IVORY BUSH CORAL RESCUE
In 2020 Coral Restoration Foundation™ began rescuing wild corals from construction areas. We remove them from man-made structures, relocate them to our shallow water nursery, monitor them for disease, and return them to the reef! This rescue mission has proven more fulfilling than we ever expected. We’ve rescued many corals including a massive colony of ivory bush coral which measured over 3 feet in diameter!
Last month, our coral rescue dives occurred on the electrical pilings by Tea Table Bridge off the coast of Islamorada. One day our Restoration team came across a huge ivory bush coral. It was so large our team had to devise a special plan to safely remove the entire colony.
After identifying the species and formulating a removal strategy, 3 people with thin scrapers carefully and slowly separated the coral from the piling. It was so heavy our dive team also had to create a buoyancy rig from surface marker buoys and extra line to float the coral to the surface.
Members of the Restoration Team show off their beautiful find, a massive ivory bush coral (Oculina diffusa). ©Coral Restoration Foundation™
Once at the surface, the coral didn’t even fit into one of our 3ft x 2 ft blue water bins that we typically use for coral transportation! However, we were able to fragment the sample into smaller corals, and transport each of them safely to our coral nursery.
Our Tavernier nursery is already home to a few samples of ivory bush coral, and we are excited to expand the gene pool with this new addition. We aim to include these new genotypes in our future coral restoration efforts, supporting the expansion of our work, and increasing the biodiversity of Florida’s Coral Reef!
KEY WEST NURSERY EXPANSION BEGINS
As CRF™ has grown we have been able to extend our restoration efforts to reefs throughout the Florida Keys, covering reefs from Key Largo all the way to Key West!
Each of our restoration sites is selected based on multiple factors, including topography and historical restoration success. Our selections are made in collaboration with scientists and restoration experts from NOAA and the Florida Keys National Marine Sanctuary. Our restoration site selections are made to best support the entire reef tract’s recovery!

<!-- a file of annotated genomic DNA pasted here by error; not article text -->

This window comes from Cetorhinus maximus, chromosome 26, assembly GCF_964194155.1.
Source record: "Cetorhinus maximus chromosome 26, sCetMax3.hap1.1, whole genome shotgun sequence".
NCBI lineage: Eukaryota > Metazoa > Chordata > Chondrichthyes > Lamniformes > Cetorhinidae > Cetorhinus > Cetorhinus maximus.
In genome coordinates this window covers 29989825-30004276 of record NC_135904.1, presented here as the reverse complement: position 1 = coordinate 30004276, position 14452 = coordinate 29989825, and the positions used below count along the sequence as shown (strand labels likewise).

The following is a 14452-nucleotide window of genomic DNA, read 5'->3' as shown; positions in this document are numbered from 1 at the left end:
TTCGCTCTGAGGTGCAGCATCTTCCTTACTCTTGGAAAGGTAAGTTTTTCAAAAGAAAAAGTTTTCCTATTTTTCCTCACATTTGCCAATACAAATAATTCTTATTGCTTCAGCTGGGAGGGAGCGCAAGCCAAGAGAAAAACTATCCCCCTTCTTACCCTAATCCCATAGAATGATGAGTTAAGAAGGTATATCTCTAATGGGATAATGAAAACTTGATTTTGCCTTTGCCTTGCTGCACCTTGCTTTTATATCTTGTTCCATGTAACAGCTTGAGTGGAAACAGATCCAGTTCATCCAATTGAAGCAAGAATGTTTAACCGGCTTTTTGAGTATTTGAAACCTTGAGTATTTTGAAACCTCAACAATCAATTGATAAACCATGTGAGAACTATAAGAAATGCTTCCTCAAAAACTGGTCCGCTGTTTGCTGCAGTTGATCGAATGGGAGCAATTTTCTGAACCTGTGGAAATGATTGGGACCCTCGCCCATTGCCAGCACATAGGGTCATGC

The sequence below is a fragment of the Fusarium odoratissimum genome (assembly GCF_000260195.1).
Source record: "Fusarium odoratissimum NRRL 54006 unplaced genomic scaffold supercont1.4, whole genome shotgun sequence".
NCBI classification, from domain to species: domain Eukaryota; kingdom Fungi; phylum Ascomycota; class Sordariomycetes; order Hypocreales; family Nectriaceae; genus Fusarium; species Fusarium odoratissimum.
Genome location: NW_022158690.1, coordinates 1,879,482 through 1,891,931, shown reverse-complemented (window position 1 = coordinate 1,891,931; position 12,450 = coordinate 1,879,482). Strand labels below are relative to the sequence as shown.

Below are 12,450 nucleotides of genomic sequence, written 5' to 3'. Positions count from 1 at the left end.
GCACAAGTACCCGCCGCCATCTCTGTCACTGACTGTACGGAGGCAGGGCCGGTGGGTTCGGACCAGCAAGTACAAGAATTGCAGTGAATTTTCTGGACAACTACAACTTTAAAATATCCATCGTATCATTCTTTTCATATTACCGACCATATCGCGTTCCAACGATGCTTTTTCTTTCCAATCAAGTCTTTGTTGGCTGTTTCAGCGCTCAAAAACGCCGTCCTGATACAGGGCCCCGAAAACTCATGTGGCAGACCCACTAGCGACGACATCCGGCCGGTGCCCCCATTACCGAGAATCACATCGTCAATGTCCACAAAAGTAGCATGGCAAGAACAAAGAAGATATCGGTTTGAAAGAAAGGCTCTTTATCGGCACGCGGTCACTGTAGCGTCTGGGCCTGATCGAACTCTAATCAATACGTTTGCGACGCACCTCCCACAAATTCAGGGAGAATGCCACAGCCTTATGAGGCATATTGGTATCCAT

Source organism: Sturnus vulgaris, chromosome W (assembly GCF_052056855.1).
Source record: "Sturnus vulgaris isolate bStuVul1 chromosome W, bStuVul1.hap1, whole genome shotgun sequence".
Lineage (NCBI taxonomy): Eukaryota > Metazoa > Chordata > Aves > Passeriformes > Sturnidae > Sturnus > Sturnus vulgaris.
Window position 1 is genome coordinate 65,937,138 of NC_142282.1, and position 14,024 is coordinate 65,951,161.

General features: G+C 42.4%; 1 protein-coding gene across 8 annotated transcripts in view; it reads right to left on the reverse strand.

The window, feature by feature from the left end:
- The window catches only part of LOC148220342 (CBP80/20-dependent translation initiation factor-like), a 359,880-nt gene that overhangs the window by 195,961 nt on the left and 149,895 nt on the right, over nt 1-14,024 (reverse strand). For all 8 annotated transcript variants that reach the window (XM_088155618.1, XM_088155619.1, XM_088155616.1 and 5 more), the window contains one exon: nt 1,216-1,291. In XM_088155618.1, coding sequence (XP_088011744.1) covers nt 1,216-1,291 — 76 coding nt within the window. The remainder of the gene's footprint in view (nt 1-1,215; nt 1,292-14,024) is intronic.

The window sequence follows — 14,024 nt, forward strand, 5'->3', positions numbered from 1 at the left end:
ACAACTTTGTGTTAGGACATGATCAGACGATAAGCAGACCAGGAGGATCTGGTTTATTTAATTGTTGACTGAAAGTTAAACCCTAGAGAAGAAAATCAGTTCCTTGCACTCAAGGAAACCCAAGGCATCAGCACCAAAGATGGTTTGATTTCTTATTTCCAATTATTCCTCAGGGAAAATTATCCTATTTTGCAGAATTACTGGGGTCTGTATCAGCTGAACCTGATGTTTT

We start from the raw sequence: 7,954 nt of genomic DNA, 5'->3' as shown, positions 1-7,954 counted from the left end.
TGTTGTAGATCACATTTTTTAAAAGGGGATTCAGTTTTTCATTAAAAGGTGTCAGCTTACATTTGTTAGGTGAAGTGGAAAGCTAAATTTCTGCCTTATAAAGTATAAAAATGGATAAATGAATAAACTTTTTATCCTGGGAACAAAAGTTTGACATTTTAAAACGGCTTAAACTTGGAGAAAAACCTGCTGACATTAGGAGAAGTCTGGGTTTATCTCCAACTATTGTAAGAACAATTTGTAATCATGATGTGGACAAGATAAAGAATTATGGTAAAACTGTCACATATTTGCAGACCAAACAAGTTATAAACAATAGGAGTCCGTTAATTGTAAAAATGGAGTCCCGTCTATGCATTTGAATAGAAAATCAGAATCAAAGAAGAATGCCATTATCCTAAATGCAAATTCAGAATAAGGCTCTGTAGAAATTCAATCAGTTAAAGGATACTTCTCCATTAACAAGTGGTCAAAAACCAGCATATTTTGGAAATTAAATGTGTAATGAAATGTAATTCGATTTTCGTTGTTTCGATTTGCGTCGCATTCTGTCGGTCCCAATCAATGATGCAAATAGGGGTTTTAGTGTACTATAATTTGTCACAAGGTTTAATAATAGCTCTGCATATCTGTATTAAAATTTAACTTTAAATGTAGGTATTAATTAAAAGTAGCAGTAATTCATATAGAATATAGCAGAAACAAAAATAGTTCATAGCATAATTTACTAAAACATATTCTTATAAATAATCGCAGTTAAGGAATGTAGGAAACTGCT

Coral Trees seen in the crystal-clear waters of our Key West nursery. ©Coral Restoration Foundation™
Our Key West nursery was established in 2011 and currently houses 50 Coral Trees filled with staghorn and elkhorn coral. To support our continued growth and restoration expansion, we are adding 100 new Coral Trees™ to our Key West nursery! These new trees are scheduled to be in place by the end of March, where more corals than ever will grow to support our outplanting efforts. By the end of our expansion, the Key West nursery will be the third largest production nursery in our operations!
NEW RESTORATION PROGRAM INTERN
Our Restoration team is excited to have Bailey Thomasson join them for the Spring 2021 internship! Originally from North Carolina, Bailey has been an intern at CRF™ since May 2020.
Throughout her first two terms, Bailey learned new restoration skills while diving and trained new interns. Serving as the Broward Program Intern in Fall 2020, she focused on education and developed a relationship with a Girl Scouts of the Tropics troop.
Restoration Program Intern Bailey Thomasson working in our Key West nursery. ©Coral Restoration Foundation™
As the Restoration Program Intern, Bailey is planning and executing the expansion of our Key West nursery. She is excited to spend her final months at CRF™ gaining more boating experience, learning about genotype selection for our coral nurseries, and further developing her dive leadership skills.
"Bringing It Back" Editorial Intern
Bailey grew up on a lake in North Carolina, and has felt connected to the water for as long as she can remember. When she was 10 years old, she got SCUBA certified and started taking annual diving trips to Florida where she saw first-hand the decline of coral reefs in the Keys. Knowing that she wanted to make a career in marine conservation, she joined an Operation Wallacea expedition to Greece where she learned field work skills.
Bailey graduated from the University of North Carolina at Chapel Hill in 2019 with a major in Biology and minors in Chemistry and Marine Science. During her four years there, she worked as a research assistant investigating how the calcium carbonate skeleton of corals are affected by ocean warming and acidification. Most recently, she worked as a summer camp educator at the Discovery Place Nature Museum in North Carolina where she taught students about the natural environment and how to protect it. Bailey is so excited for the opportunity to work with Coral Restoration Foundation™ towards its mission of restoring coral reefs